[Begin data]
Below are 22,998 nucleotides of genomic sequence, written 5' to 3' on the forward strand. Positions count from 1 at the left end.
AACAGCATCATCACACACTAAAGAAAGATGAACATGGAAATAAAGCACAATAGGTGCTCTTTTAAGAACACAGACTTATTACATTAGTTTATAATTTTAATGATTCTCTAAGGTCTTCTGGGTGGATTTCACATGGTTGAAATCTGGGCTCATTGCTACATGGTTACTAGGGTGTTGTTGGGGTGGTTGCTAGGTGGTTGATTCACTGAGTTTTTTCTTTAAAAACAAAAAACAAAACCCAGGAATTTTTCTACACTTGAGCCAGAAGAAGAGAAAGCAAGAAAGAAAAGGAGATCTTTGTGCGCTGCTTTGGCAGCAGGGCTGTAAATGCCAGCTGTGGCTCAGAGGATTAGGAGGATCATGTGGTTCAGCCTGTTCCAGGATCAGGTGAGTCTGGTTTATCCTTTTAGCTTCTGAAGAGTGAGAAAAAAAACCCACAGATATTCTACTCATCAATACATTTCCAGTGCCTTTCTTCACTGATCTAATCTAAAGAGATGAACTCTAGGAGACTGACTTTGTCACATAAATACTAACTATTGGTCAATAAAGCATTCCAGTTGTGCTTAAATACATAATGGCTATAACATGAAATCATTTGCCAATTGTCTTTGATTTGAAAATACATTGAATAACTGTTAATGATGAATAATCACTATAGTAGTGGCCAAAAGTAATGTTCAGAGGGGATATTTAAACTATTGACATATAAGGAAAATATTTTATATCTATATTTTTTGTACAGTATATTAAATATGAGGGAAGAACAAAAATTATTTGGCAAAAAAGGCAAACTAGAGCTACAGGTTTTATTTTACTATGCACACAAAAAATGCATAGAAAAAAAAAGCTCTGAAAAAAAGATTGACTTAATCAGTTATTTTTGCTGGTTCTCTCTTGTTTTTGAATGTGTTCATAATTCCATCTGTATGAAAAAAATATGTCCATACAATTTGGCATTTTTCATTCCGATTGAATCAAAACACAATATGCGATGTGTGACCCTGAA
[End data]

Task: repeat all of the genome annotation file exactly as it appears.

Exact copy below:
Below are 22,998 nucleotides of genomic sequence, written 5' to 3' on the forward strand. Positions count from 1 at the left end.
AACAGCATCATCACACACTAAAGAAAGATGAACATGGAAATAAAGCACAATAGGTGCTCTTTTAAGAACACAGACTTATTACATTAGTTTATAATTTTAATGATTCTCTAAGGTCTTCTGGGTGGATTTCACATGGTTGAAATCTGGGCTCATTGCTACATGGTTACTAGGGTGTTGTTGGGGTGGTTGCTAGGTGGTTGATTCACTGAGTTTTTTCTTTAAAAACAAAAAACAAAACCCAGGAATTTTTCTACACTTGAGCCAGAAGAAGAGAAAGCAAGAAAGAAAAGGAGATCTTTGTGCGCTGCTTTGGCAGCAGGGCTGTAAATGCCAGCTGTGGCTCAGAGGATTAGGAGGATCATGTGGTTCAGCCTGTTCCAGGATCAGGTGAGTCTGGTTTATCCTTTTAGCTTCTGAAGAGTGAGAAAAAAAACCCACAGATATTCTACTCATCAATACATTTCCAGTGCCTTTCTTCACTGATCTAATCTAAAGAGATGAACTCTAGGAGACTGACTTTGTCACATAAATACTAACTATTGGTCAATAAAGCATTCCAGTTGTGCTTAAATACATAATGGCTATAACATGAAATCATTTGCCAATTGTCTTTGATTTGAAAATACATTGAATAACTGTTAATGATGAATAATCACTATAGTAGTGGCCAAAAGTAATGTTCAGAGGGGATATTTAAACTATTGACATATAAGGAAAATATTTTATATCTATATTTTTTGTACAGTATATTAAATATGAGGGAAGAACAAAAATTATTTGGCAAAAAAGGCAAACTAGAGCTACAGGTTTTATTTTACTATGCACACAAAAAATGCATAGAAAAAAAAAGCTCTGAAAAAAAGATTGACTTAATCAGTTATTTTTGCTGGTTCTCTCTTGTTTTTGAATGTGTTCATAATTCCATCTGTATGAAAAAAATATGTCCATACAATTTGGCATTTTTCATTCCGATTGAATCAAAACACAATATGCGATGTGTGACCCTGAA